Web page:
2. Omissions can be misleading – confusing information or misleading conduct extends beyond positive actions or positive statements – it also includes omissions, whether deliberate or inadvertent. It is not a defence to “do or say nothing” if silence or partial disclosure (e.g., cherry picking) is likely to leave an overall misleading or confusing impression on the investor.
  3. Substantiate your claims – this means having a reasonable basis for the representation at the time it is made. Anecdotal evidence, unsupported opinions and assumptions do not constitute a reasonable basis. The FMA is particularly interested in representations regarding the nature, suitability and characteristics of a financial product or service. A representation remains unsubstantiated even if the representation turns out to be true or is subsequently substantiated.

Key advertising principles in practice

The FMA elaborates in the draft Guidance Note about how it expects the key principles above to be applied in practice. The headline points are that:

  1. advertising must be truthful and accurate;
  2. care needs to be taken when comparing different products;
  3. balance risk and reward in messages;
  4. terms and phrases should be consistent with the meaning commonly recognised by investors – industry concepts and jargon should be avoided unless sufficiently explained;
  5. forecast returns must be based on reasonable and supportable assumptions;
  6. do not overemphasise performance at the expense of other material information;
  7. warnings and disclaimers should be prominent;
  8. clearly disclose fees and costs;
  9. do not claim to be endorses, approved or regulated;
  10. advertising must be discernible from other content; and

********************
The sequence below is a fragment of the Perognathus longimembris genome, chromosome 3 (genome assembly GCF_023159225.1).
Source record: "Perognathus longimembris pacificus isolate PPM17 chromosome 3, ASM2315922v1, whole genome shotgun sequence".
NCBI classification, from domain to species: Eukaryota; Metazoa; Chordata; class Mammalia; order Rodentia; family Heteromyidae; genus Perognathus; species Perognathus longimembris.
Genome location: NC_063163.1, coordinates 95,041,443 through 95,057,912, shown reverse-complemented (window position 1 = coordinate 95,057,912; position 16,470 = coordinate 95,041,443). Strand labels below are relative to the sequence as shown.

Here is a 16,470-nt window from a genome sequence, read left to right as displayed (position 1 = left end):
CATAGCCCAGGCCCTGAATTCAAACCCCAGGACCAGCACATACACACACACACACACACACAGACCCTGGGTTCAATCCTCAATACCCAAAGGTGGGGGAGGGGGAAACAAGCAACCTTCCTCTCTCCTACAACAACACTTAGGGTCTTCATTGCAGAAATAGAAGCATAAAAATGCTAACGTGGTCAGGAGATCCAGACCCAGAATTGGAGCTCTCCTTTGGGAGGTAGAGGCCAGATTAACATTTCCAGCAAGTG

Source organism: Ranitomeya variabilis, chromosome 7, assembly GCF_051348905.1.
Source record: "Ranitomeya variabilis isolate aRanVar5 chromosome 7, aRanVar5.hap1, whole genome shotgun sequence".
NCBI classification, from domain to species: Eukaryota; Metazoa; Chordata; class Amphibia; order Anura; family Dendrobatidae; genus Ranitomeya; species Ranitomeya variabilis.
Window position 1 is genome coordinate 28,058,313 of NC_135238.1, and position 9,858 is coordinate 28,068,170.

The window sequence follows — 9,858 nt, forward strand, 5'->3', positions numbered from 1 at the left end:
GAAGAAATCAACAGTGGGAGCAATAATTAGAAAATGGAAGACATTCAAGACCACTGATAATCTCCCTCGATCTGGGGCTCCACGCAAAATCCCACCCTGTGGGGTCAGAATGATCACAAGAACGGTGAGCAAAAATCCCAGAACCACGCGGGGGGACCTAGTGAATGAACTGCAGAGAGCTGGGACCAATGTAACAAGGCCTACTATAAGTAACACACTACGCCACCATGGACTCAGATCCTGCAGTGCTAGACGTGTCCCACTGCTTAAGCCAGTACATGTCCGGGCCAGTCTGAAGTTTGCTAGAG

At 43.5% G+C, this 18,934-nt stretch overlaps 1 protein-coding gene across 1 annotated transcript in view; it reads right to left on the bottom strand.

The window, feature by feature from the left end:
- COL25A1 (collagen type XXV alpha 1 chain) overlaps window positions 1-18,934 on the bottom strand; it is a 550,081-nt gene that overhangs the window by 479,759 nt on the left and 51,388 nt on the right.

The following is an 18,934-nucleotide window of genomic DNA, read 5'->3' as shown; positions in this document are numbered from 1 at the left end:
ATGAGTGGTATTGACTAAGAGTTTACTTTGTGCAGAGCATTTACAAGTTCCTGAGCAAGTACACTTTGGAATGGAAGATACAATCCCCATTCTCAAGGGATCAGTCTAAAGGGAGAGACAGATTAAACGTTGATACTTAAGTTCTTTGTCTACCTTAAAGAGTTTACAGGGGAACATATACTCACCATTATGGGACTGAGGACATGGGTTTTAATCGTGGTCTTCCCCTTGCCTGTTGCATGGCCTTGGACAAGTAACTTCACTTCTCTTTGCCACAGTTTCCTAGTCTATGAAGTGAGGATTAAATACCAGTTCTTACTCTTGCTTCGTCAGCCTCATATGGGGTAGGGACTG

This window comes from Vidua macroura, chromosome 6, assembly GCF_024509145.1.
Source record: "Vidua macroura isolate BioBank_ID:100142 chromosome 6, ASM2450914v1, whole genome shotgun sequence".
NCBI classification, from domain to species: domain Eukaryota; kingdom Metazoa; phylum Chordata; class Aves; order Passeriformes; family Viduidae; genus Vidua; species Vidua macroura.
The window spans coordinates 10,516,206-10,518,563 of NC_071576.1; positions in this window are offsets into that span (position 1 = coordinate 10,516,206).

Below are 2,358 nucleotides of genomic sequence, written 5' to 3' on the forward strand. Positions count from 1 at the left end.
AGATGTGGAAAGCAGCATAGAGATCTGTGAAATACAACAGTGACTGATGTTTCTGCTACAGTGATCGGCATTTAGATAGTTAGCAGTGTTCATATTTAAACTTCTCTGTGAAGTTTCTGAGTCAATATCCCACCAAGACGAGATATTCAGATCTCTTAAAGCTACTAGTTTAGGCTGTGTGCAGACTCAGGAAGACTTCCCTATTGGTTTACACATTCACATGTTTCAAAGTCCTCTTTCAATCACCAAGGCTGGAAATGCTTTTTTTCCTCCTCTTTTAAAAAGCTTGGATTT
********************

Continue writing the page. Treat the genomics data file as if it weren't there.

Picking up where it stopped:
11. identify offers made only to wholesale investors.

Our comments

We believe that the FMA’s proposal to release the Guidance Note on offer advertising is timely. While FMA guidance is not legally binding, it influences behaviour in the market as such publications indicate how the regulator is likely to use its discretionary stop order powers and what it expects from market participants. Having more “meat on the bones” of the broadly-drafted fair dealing provisions in the FMC Act will greatly assist issuers, advisers and other participants with advertising financial product offers.

Schedule 1 offers are an area where we believe the proposed guidance note would have an impact on improving advertising materials. We have seen a significant increase in recent years of offers under Schedule 1 being widely advertised to the general public, particularly in the property investment space. Such offers are targeted at high net worth and experienced investors, but the investors are not traditional financial institutions or professionals. Offer documents to such investors (which fall under the fair dealing provisions) will need to be prepared with the Guidance Note in mind. Existing materials would also be reviewed for consistency with the regulatory guidance.

Next steps

The FMA has the draft Guidance Note open for public consultation until Tuesday, 16 February 2021. The draft is available here. If you have any questions about the proposed note please do not hesitate to contact us.

Contact

Claire Evans is a Lane Neave Partner in the Corporate teamClaire Evans
Partner, Lane Neave

t +64 3 353 8012
m +64 21 288 2298
e (click to email)

Matt Tolan
Senior Associate, Lane Neave

t +64 3 377 4286
m +64 21 301 981
e (click to email)